Parallel Trade in Pharmaceuticals: Trade Therapy for Market Distortions
in Research Handbook on Intellectual Property Exhaustion and Parallel Imports 145-65, eds. I. Calboli & E. Lee, Edward Elgar Pub. (2016)
Pharmaceutical products are developed, approved, manufactured, traded, and used under complex and demanding regulatory schemes. While the intensity of regulation varies substantially among countries, lightly regulated markets are the exception, particularly from an economic standpoint. In this regard, pharmaceuticals are not generally traded in what might be described as a "free market" in the sense of absence of regulation, and this includes import restrictions which are generally consistent with the overall regulatory schemes. A drug that is not approved for marketing in a particular country does not become so because it is imported.
Parallel trade (i.e., imports and exports) in pharmaceuticals takes place in markets that are "distorted" by regulation. Probably the single most significant "distortion mechanism" is the patent. The patent allows its owner to price a pharmaceutical product in the absence of ordinary market competition in the sense that potential competitors may not freely copy the product. The ultimate price may depend on a variety of factors, including the uniqueness of therapeutic effect within a particular class. But, the price of patented pharmaceutical products generally does not represent the cost of reverse engineering plus production.
Substantially but not exclusively because of the effects of patents, many countries place controls on the prices of pharmaceutical products. Originator patented pharmaceutical products and generic products are often subject to controls. In addition, as a result of public health concerns regarding lower income countries, a number of pharmaceutical companies are voluntarily licensing patented products for manufacture and sale in developing countries at significantly lower prices than are charged in high income markets.
This is backdrop to addressing issues concerning parallel trade in pharmaceutical products. It is conducted in what typically are heavily regulated markets, and this may include price controls and voluntary discriminatory pricing. This adds a substantial layer of complexity to analysis of the "exhaustion question."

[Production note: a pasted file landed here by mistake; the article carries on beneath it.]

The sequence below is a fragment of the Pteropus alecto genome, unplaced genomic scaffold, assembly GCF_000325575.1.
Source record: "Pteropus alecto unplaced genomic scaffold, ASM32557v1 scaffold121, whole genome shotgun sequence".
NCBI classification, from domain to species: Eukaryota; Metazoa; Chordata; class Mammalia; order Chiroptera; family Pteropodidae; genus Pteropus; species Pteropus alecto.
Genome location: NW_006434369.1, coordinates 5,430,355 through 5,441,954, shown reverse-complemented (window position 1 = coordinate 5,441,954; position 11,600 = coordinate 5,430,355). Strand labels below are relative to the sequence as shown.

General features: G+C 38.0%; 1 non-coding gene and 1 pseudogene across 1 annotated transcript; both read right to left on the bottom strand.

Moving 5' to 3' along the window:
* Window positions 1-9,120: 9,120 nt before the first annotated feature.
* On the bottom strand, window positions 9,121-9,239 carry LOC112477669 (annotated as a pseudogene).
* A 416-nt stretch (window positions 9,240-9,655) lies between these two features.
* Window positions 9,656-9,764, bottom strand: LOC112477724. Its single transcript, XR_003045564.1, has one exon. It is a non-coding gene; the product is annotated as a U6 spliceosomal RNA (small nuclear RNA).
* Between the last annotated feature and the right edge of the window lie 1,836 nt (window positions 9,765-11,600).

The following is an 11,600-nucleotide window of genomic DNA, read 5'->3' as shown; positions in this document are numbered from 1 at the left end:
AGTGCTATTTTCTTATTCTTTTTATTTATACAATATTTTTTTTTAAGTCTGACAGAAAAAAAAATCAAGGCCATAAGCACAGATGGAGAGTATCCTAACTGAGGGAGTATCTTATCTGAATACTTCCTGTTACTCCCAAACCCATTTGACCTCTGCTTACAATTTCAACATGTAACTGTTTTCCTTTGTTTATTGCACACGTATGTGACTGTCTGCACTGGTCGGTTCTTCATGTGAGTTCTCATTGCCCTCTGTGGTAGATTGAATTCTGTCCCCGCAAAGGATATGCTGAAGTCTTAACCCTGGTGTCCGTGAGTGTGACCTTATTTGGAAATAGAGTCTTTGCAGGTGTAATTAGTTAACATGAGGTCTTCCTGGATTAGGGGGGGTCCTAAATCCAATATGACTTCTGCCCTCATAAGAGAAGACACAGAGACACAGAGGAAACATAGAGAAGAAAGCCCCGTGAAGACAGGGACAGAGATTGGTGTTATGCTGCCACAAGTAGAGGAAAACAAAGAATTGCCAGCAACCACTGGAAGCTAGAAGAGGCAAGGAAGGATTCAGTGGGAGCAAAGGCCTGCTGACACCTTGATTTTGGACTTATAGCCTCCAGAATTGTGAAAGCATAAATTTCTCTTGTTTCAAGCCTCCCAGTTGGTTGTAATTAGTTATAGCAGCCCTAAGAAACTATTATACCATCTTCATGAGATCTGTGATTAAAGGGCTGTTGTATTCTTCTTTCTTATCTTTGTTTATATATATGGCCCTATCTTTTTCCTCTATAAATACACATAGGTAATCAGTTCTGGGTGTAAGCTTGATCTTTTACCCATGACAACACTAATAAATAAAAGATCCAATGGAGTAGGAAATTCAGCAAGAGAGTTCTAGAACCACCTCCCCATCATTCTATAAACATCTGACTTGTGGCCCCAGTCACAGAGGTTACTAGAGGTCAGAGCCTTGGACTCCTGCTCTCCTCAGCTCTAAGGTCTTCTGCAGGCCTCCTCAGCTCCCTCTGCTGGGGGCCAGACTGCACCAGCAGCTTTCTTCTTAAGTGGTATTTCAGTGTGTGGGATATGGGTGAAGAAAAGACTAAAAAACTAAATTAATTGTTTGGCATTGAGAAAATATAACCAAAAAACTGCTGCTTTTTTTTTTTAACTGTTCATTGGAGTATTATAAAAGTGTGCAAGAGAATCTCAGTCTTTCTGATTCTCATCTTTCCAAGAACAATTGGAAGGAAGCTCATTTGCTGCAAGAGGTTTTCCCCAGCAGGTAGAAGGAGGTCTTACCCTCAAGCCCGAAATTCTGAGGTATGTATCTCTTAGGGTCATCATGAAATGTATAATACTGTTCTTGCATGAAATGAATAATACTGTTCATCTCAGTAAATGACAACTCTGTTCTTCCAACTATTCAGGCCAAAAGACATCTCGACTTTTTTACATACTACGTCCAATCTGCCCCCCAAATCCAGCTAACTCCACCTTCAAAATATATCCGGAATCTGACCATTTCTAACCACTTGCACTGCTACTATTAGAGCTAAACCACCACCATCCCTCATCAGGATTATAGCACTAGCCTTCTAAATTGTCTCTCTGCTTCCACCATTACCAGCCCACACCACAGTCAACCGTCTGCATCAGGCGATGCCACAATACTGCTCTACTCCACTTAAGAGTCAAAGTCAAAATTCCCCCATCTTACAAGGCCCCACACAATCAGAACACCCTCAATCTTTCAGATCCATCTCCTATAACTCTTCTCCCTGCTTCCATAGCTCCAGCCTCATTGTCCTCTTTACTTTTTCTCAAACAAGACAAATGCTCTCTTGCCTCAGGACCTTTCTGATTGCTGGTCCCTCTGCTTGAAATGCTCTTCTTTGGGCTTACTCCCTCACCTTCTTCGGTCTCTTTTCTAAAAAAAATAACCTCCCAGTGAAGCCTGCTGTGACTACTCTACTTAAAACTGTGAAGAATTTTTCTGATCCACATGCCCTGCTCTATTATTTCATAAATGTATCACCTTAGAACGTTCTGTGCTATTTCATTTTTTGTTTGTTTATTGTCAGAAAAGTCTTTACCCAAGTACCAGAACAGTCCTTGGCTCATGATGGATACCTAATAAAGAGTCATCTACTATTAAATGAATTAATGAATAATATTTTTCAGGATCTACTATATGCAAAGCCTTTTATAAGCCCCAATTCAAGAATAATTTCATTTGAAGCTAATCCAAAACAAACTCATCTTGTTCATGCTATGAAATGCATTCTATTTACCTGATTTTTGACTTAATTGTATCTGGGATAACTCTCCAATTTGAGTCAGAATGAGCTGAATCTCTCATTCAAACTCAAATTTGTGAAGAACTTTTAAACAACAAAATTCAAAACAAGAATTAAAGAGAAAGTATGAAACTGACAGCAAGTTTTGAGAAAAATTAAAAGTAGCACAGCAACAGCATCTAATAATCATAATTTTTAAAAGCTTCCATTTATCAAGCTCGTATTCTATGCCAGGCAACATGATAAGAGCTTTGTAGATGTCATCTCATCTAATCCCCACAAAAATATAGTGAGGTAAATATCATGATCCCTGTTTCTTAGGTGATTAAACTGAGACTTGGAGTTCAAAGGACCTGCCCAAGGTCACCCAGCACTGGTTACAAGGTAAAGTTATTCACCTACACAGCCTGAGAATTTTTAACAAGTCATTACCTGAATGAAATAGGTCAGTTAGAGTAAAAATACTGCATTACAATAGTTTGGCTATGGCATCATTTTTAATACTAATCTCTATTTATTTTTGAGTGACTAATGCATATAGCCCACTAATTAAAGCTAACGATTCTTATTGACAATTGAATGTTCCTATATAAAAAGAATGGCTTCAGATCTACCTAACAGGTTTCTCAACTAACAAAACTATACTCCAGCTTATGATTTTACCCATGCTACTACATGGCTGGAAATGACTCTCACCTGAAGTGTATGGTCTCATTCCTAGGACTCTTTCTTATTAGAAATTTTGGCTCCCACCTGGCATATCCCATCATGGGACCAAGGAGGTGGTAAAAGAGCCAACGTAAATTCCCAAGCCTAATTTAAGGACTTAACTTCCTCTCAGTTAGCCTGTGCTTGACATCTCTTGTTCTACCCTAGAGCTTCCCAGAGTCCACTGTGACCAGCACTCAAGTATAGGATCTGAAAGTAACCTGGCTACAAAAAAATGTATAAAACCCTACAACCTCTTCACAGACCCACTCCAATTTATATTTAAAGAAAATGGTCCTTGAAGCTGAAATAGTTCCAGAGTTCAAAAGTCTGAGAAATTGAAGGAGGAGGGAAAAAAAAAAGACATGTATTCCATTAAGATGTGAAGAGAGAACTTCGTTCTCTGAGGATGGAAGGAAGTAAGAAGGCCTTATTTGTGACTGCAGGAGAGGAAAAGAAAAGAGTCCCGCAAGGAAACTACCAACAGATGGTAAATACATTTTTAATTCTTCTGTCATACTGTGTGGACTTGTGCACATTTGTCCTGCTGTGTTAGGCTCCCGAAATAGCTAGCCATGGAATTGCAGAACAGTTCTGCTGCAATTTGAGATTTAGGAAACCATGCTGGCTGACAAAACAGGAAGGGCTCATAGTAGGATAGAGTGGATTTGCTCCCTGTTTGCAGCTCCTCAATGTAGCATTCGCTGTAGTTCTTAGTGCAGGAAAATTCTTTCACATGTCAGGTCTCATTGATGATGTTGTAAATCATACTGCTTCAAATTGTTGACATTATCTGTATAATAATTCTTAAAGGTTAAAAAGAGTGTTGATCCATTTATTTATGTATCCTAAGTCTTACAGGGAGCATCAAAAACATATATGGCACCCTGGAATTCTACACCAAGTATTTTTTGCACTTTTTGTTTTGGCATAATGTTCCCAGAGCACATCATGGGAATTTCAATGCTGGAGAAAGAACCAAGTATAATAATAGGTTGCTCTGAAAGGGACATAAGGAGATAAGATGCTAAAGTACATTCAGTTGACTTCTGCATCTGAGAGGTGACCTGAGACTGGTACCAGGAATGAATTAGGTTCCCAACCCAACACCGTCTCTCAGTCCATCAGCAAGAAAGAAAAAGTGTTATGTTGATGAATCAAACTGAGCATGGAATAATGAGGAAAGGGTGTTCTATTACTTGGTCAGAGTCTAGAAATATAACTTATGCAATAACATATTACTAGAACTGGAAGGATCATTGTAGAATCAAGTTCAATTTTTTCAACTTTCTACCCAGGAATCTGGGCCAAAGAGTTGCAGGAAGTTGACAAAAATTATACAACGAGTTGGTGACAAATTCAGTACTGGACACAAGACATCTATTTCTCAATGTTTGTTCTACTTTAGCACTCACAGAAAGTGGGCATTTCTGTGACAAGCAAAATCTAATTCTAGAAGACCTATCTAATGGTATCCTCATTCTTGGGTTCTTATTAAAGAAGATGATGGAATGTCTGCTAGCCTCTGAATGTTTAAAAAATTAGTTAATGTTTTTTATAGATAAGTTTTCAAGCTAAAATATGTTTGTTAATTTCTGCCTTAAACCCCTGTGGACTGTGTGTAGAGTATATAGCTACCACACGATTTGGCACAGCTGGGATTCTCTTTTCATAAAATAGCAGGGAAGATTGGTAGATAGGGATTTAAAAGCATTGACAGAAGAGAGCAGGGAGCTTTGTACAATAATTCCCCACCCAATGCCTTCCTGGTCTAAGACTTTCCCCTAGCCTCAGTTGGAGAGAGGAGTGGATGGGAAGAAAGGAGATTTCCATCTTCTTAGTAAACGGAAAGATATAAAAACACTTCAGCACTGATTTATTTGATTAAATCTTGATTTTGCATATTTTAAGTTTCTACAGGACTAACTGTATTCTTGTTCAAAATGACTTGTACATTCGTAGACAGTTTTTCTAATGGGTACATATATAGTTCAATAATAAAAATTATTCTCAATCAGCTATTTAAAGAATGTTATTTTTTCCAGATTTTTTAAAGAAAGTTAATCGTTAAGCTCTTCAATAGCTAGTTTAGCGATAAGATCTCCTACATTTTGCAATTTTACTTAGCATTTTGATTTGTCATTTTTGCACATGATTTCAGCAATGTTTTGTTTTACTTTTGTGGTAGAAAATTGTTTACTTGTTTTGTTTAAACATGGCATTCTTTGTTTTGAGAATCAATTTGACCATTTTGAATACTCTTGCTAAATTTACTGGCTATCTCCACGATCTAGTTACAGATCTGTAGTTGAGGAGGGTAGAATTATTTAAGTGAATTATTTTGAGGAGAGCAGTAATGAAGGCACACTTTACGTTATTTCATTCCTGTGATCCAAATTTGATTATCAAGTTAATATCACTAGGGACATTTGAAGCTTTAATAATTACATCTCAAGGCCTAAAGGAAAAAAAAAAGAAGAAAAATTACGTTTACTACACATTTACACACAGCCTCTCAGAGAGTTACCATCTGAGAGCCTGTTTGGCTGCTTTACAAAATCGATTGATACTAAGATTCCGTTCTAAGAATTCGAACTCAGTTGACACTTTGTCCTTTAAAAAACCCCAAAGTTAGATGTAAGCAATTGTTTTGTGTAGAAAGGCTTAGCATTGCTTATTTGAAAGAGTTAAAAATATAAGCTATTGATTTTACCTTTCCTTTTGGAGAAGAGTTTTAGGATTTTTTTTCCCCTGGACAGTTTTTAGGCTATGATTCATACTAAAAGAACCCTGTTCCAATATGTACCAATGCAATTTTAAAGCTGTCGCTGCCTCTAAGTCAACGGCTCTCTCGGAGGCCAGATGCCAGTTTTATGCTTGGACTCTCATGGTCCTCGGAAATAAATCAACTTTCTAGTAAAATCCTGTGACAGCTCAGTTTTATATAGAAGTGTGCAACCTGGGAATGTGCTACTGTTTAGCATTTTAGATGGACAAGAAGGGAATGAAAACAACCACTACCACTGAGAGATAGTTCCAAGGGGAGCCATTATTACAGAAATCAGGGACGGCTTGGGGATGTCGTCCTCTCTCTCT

Today there is no reason for sympathy toward originator complaints about government price controls distorting ordinary international trade mechanisms, if for no other reason than that pricing practices have shown no respect for consumers or public health budgets. If an originator company voluntarily licenses a patented product for distribution in low and middle income countries at prices substantially below the "market" price in the high income countries, it should be able to make contractual arrangements with the licensees that the resulting production and distribution will be limited to designated markets. Government programs that take advantage of such special discriminatory pricing may add the weight of government re-export restrictions on such specifically licensed products.
If a government's pricing control practices become sufficiently distortive such that the conduct is manifestly unfair, a pharmaceutical company may be justified in restricting the quantity of drugs delivered into that market. But, that is not ordinarily the case.
As a general rule, international exhaustion of patent, trademark, and copyright should be a mandatory rule for the international trading system. Political reality may, for the time being, dictate otherwise. This still leaves each government with a choice to adopt international exhaustion. This should help to facilitate price reductions in the global market for pharmaceuticals.
Note: The attached paper is the version transmitted to the editors of the collective work on August 7, 2015. It was thereafter subject to minor adjustments during the editorial process. Per contract with publisher, for the final published version reference should be had to the cited collective work.